But YOU are the one who gives your testimony. Leave nothing out. The more information you give, the better-judged their decision will be.

Oh, and they may not be required to “talk” to a tribunal. Time and distance has made many tribunals use written replies as the testimony. Most people have no problem answering written questions and sending them in.


I had one witness, the best man of my first “marriage” and it went through. That’s my experience – but I need to be clear that my witness was stating that my ex was not religious - not stating my “frame of mind.”

Oh and this was a written “affidavit” not in need to be notarized or formally submitted, etc. Just mailed back to my diocese.

My mother’s first husband tracked ME down through Classmates (even though I was born ten+ years after that particular marriage.) and I gave him/his diocese info to contact her. She was being spiteful in not filling out the paperwork, but then she is the sheriff of crazy-town. I am considering tracking him down and witnessing for her. I want this man to take communion. :thumbsup:


Just curious - were you Catholic at the time and he was of no religion?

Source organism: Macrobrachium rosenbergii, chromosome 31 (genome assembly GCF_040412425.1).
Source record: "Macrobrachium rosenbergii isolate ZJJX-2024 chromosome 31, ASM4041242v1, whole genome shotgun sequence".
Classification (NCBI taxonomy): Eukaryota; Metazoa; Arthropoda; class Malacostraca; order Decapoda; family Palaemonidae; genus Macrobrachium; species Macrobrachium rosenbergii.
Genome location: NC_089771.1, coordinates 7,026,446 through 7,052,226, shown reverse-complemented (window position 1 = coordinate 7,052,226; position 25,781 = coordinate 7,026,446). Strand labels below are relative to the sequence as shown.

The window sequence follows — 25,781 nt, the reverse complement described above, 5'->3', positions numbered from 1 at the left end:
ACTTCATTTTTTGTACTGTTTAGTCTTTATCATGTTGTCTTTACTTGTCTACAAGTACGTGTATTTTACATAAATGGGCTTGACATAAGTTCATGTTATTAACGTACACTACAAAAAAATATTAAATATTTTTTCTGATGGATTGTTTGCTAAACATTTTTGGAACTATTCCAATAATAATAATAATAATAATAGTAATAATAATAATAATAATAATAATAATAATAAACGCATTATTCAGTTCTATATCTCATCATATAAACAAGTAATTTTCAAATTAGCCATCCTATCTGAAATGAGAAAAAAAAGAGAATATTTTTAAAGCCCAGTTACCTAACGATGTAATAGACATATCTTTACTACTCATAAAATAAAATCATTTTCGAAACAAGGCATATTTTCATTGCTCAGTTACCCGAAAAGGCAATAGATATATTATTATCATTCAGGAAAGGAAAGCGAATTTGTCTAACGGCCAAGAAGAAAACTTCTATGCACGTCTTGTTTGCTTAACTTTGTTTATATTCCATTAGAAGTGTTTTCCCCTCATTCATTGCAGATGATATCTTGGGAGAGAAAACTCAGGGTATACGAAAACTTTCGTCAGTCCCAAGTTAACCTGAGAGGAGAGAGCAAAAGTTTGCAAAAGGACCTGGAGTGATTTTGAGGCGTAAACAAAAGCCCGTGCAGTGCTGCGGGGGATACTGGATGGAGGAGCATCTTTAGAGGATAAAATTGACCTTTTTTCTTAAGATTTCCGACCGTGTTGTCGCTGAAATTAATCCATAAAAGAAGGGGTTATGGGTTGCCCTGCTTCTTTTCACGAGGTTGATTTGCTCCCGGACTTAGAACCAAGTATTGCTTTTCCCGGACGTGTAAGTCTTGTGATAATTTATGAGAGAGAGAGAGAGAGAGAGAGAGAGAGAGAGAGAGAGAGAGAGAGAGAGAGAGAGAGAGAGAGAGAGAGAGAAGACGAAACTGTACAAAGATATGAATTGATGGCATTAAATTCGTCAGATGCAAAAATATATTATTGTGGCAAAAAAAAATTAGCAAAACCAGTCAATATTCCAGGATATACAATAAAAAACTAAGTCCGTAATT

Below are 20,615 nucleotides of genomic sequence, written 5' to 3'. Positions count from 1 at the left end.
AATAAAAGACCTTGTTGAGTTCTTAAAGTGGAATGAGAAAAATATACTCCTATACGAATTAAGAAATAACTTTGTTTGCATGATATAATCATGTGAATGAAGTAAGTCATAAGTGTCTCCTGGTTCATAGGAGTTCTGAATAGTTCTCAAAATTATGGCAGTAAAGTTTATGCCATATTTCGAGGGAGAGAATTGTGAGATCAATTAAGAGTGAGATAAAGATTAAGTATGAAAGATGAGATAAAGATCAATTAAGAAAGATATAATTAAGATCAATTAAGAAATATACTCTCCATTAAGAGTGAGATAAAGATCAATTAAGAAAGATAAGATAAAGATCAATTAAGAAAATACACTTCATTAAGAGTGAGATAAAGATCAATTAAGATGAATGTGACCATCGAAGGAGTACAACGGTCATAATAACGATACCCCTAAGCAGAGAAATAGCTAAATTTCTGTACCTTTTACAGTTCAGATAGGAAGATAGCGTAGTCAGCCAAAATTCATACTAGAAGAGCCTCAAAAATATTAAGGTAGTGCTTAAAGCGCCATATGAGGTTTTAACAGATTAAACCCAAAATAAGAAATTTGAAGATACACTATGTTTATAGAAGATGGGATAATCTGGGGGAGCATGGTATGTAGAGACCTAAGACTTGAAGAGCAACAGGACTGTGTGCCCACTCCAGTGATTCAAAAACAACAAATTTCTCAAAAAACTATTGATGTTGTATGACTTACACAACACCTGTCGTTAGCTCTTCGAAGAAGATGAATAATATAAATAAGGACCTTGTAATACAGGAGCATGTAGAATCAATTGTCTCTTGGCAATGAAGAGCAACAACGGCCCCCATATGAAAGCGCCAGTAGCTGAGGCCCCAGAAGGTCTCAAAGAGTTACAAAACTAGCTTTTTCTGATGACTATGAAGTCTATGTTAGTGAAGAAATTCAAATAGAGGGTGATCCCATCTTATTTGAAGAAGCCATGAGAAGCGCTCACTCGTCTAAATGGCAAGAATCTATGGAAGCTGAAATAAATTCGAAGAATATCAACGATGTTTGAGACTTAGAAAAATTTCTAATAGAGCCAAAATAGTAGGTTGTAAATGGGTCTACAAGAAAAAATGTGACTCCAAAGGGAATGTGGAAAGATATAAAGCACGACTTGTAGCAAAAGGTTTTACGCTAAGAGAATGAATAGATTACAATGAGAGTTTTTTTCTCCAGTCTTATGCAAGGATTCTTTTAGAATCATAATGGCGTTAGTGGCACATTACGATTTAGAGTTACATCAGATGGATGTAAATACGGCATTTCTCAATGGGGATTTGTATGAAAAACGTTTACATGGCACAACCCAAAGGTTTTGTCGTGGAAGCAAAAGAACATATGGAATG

Being a Protestant and only subjected to Catholicism for the last 11 months, I feel that I have learned a tremendous amount, but that I have only scraped the surface of becoming a Catholic! I have read about the Pauline and Petrine Privileges and would qualify under the Petrine Privilege, but it seems that it is not granted often - ie: the full annulment is easier to obtain.

I guess I am asking, “Have I missed something here?” With me being baptized and him not - is this grounds for a simpler annulment process that I am not aware of?


Great question and I went through it. I was nearly subjected to a Pauline BUT the priest and the Diocese decided that the annulment was SIMPLER and would take less time.

I was raised Catholic – BUT denied the sacraments due to my atheist father. Meaning I had the spiritual upbringing for the majority, yet I had not received the sacraments until after the first marriage was over and I was ready to fully participate in my own faith, read: my choice – in adulthood. I was not baptized nor practicing any faith when I first married. That marriage lasted about the length of a sneeze.

So although you were baptized, the fact that he wasn’t helps your case immensely, and if you have a witness who can say he wasn’t baptized, and not a practicing Christian in a RECOGNIZED Christian religion (meaning no LDS or JW’s) you should have your annulment granted easily enough. Each tribunal can be different in their demands of passing an annulment through. Even the cost of the annulment can vary from diocese to diocese.


Hi KC,

I’m sure you intended to state this differently but, just for any lurkers out there, I wanted to say…there’s no “cost for an annulment”. There’s the fee you pay the diocese to process and investigate your petition for nullity…whether the annulment is granted or not. :slight_smile: Just keepin’ it clean! :thumbsup: